With Bing, That Sound You Hear Is Facebook & Twitter Saying, 'Ka-Ching!'

As I write this, Bing is out there applying its algorithm to every inane status update I've ever made. Little did I know that insights like these would be, in a more public way than I ever imagined, part of my personal brand:


  •        "time to get back on the carpool tip...see ya."


  •        "figured out which of the two eggs in the fridge was hard-boiled. thank you Google!"

  •         "Just spilled entire cup of coffee. note to self: look at the surface you're putting it on while you're putting it on there. Doh!"

    I know it's October, but it's time to do some spring cleaning on the old personal brand, doncha think? 

    The reason I say this, in case you haven't heard through one of your 16 social media channels, is that Microsoft is expected to announce later today that tweets and Facebook status updates will be searchable via Bing, expanding what we all perceived to be the potential audience for the inania that makes up our daily lives. Better yet, the deal is nonexclusive, which means, at any second, Google will be sifting through your boring life, too!.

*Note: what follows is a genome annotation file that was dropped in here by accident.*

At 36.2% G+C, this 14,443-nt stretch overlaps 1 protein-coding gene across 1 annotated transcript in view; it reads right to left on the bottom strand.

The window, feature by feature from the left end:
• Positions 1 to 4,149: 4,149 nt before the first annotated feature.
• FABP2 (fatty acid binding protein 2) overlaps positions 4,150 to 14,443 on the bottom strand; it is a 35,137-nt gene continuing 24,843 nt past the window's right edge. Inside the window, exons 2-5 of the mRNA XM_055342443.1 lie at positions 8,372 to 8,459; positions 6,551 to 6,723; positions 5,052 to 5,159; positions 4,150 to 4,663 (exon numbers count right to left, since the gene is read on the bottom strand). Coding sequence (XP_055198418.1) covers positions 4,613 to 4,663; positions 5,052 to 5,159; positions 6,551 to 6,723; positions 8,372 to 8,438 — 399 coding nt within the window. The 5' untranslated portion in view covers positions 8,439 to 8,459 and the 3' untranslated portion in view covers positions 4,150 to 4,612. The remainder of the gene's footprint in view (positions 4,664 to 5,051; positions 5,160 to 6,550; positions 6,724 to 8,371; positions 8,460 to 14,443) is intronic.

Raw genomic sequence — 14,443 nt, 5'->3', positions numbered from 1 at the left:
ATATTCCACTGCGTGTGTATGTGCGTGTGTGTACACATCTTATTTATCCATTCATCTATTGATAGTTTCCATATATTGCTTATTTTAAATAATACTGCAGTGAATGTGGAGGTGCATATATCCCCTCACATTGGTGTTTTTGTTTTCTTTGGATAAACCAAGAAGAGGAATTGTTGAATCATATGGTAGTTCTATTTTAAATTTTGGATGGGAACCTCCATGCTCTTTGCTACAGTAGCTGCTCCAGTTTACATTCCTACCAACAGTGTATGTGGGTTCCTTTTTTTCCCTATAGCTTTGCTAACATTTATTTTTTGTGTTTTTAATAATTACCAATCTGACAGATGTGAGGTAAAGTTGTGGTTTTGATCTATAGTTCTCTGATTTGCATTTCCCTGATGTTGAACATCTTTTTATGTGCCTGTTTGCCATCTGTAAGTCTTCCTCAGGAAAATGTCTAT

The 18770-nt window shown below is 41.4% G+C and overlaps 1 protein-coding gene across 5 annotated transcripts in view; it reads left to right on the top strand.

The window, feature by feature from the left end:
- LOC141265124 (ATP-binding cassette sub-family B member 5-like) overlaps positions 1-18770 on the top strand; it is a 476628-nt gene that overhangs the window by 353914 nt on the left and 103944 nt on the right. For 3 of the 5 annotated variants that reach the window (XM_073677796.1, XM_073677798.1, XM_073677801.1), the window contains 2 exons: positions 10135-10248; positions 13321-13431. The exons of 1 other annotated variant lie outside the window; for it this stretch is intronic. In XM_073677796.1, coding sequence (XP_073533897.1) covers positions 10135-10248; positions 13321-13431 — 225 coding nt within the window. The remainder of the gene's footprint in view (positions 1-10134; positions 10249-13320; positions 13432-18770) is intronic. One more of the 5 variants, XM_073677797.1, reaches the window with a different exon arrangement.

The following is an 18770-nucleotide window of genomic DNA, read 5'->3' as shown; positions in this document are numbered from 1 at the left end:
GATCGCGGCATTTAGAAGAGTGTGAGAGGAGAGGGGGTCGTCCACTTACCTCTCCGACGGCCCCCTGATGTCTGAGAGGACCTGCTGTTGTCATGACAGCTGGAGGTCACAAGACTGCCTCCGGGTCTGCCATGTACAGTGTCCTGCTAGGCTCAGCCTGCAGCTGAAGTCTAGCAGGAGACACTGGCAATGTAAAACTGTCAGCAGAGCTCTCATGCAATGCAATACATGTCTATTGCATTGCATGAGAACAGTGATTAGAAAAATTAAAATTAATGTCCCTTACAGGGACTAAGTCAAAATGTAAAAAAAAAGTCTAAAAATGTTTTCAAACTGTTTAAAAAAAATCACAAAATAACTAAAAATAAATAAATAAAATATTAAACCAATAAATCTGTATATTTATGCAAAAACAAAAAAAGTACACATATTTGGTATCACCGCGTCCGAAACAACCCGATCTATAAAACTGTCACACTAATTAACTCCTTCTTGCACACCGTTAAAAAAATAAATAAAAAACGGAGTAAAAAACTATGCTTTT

But kidding aside, I do wonder if these deals are going to be more valuable to Twitter and Facebook than they are to us. According to AllThingsD, money will change hands, which is a relief, if you've ever fretted, as I have, about whether these organizations would ever actually learn to charge for what they offer. Facebook and Twitter are supposed to be getting paid both for offering their data streams to Bing and also through revenue-sharing deals, which presumably would involve getting a cut of the advertising revenue from Bing. That's good news, and -- not to contradict myself -- it actually may help users, since it makes money for both Twitter and Facebook without ads cluttering up the services themselves, because they won't reside there.

    But let me be an ingrate and question just how valuable most of this data is. The answer is, it's not very valuable at all. Do you really think there would be a high click-through rate on ads promoting "hard-boiled eggs" that ran next to my hard-boiled egg tweet? How about the coffee one? A Starbucks VIA text ad, perhaps?